One of my favourite quotes comes from Black Swan author Nassim Taleb: “People focus on role models; it is more effective to find antimodels — people you don’t want to resemble when you grow up.” It pays to learn from people’s mistakes as much as from their successes. And boy, do investors ever make mistakes. In the 20 years ended Dec. 2010, the S&P 500 returned 9.1% a year, while the average investor earned just 3.8% a year, according to Dalbar. We buy high, sell low, mismanage risk, follow the crowd, and trade too much — rarely with doubt, and always at our…
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One of my favourite quotes comes from Black Swan author Nassim Taleb: “People focus on role models; it is more effective to find antimodels — people you don’t want to resemble when you grow up.”
It pays to learn from people’s mistakes as much as from their successes. And boy, do investors ever make mistakes. In the 20 years ended Dec. 2010, the S&P 500 returned 9.1% a year, while the average investor earned just 3.8% a year, according to Dalbar. We buy high, sell low, mismanage risk, follow the crowd, and trade too much — rarely with doubt, and always at our own expense.
What are investors thinking when they make mistakes? What’s going through their heads? The frame of mind that guides the biggest investment fumbles might be best summed up with a list of famous last words.
“I thought I was getting guaranteed high returns.”
Everyone wants that, so no one will get it. Any legitimately “guaranteed” investment will attract so much money that returns will be pushed down to zero — and negative after inflation. You aren’t entitled to anything you’re not willing to pay for.
“I want to get in now before I miss more of the upside.”
One of the fastest roads to poor results. Buy businesses, not regrets.
“We’ve come up with a new way to mitigate risk.”
A line invariably muttered before meltdowns, collapses, panics, and depressions. Overconfidence is a good alternative definition for “risk.”
“We seek to enhance returns with leverage.”
Alas, that leverage is seeking to enhance your humility. And it usually wins.
“My broker called and said he has a special opportunity.”
Read the book Where are the Customers’ Yachts? If you’re strapped for time, reading only the title suffices.
“This company’s moat is impenetrable.”
Warren Buffett once noted: “30 years ago, Eastman Kodak’s moat was just as wide as Coca-Cola’s moat.” Companies’ competitive advantages can fall anywhere between weak and strong, but they’re never impenetrable.
“It looked like easy money.”
If it looked easy to you, it looked easy to millions of other investors who probably bought before you did and will get out before you do. The easier it feels, the harder it will end.
“There’s very little downside risk.”
Rule of thumb: Take what you think is your maximum downside risk and multiply it by five. Now you’re closer to reality.
“Our model has a perfect track record.”
The list of models, theories, and patterns that worked until they didn’t is never-ending. Nothing can predict the future with certainty — or even rough accuracy.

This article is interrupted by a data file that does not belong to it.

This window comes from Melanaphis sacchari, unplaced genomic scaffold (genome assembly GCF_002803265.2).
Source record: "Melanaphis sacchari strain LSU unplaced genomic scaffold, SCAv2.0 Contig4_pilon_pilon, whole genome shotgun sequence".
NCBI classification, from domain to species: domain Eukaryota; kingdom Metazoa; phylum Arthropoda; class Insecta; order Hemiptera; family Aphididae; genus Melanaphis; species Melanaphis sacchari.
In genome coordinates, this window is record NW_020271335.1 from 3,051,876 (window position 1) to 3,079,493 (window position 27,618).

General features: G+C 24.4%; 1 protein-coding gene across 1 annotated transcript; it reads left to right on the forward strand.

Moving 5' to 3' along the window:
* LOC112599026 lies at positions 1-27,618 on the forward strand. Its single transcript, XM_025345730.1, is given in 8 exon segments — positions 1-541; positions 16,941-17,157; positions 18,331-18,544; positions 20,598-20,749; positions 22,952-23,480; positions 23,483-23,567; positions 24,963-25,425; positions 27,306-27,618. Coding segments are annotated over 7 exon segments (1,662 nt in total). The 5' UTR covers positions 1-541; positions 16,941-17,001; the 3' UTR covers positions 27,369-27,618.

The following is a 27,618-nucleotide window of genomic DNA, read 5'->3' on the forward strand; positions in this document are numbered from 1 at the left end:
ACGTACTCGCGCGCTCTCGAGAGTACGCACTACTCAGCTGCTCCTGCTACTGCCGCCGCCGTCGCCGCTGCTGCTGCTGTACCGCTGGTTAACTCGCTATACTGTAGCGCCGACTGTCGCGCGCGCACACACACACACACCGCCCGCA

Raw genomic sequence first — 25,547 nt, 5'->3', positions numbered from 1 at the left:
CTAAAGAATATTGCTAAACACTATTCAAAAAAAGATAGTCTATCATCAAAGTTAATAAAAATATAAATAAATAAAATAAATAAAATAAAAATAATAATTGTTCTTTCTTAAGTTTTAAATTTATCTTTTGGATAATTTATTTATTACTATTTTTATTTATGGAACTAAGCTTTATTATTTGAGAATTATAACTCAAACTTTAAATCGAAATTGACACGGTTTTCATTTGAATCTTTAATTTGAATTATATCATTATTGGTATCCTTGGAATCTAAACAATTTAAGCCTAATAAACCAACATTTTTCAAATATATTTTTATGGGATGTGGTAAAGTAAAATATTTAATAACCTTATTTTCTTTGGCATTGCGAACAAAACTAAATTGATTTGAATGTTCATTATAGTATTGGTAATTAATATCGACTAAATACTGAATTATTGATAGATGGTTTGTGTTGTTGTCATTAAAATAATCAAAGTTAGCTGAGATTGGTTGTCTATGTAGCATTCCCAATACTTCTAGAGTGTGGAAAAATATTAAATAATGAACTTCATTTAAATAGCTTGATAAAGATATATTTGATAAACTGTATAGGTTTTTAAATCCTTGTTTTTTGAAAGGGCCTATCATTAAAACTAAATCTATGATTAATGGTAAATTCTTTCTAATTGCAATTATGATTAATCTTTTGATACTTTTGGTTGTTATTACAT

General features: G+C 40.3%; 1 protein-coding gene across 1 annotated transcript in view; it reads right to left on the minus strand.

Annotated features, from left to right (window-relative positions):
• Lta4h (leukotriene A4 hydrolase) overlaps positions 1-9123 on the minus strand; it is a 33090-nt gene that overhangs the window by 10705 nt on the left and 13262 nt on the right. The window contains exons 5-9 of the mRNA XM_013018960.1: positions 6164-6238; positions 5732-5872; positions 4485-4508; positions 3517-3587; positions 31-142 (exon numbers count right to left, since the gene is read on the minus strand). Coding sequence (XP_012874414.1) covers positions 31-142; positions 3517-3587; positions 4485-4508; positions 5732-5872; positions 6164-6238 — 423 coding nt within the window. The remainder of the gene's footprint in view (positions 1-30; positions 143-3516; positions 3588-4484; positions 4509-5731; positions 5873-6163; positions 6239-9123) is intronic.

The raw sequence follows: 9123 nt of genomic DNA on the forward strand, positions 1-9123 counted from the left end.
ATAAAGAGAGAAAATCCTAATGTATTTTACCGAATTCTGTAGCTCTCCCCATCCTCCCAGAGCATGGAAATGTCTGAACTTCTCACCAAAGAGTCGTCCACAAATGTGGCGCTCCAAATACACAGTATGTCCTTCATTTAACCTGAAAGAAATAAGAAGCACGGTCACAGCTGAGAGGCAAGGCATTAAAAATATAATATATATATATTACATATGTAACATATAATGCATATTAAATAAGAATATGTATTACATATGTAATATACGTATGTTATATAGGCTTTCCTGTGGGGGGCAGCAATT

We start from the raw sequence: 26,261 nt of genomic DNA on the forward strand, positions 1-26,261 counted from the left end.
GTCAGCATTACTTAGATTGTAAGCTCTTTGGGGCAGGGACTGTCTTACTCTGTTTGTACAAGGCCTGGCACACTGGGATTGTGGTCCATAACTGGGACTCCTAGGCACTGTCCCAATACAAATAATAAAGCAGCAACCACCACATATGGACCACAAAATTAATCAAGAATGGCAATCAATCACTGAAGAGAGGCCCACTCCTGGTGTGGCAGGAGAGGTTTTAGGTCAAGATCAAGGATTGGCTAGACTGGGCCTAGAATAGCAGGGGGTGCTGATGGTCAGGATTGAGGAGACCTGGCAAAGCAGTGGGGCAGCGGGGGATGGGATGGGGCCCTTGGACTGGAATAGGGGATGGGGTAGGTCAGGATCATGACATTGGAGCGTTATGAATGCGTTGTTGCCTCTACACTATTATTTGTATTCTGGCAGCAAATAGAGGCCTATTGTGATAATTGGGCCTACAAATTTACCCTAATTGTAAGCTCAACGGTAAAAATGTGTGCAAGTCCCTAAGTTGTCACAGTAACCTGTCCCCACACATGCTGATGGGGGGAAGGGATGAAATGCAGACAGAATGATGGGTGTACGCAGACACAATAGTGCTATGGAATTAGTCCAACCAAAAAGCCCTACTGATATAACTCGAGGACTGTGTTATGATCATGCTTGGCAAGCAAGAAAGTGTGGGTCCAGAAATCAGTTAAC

“This was a one-in-a-million event.”
Maybe it was. Or maybe you severely miscalculated the odds. Reality is almost always the latter.
“Analysts are predicting high growth for years to come.”
People wouldn’t take these predictions seriously if they knew how bad most analysts’ track records are — and how minimal the punishment for being wrong is.
“I follow the smart money.”
The vast majority of professional investors underperform a basic market index. And you rarely know why they’re making a certain investment in the first place. Is it a short-term bet? Is it a hedge on another investment? If you can’t answer that, you’re not following. You’re being led.
“How can you argue with a bull market that’s been going on for 10 years?”
Because all that tells us it that we’re 10 years closer to the end of it than we were when it started.
“You can’t afford not to own this stock.”
As close as it gets to ringing a warning bell at the top of a bubble.
“There’s too much uncertainty in the world to be investing right now.”
As close as it gets to ringing an opportunity bell at the bottom of a bear market.
“I’m going to wait on the sidelines until there’s more clarity.”
The easiest way to ensure you’ll miss the bulk of bull markets.
“I invest conservatively. I can’t afford to take big risks.”
A good sign that you’re favouring investments that are riskier than you believe (cash eroding to inflation, real estate in 2006).
“I’m not concerned about valuation.”
An easy motto to follow during bull markets; a humbling lesson to learn thereafter. At best, high valuations rob future returns. More often, they cause irreparable losses.
“I only look at the charts.”
A line never said by any successful investor, ever. Investing is about buying good businesses and holding them for a long time.
“My brother-in-law has made a killing in these stocks. It’s time I jump in.”
As Charlie Munger says: “Someone will always be getting richer faster than you. This is not a tragedy.” What is tragic is taking risks you don’t understand and buying assets at the top of bubbles only because you view investing as a competition with others, instead of a way to secure your own financial well-being.
“It’s different this time.”
A cliche among famous last words, but easily the most important. Risk will never be eliminated, growth will never be limitless, and markets are never fully efficient. When it comes to big, basic principles of investing, it’s never different this time. This truth explains the majority of investment blunders.
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A version of this article, written by Morgan Housel, originally appeared on fool.com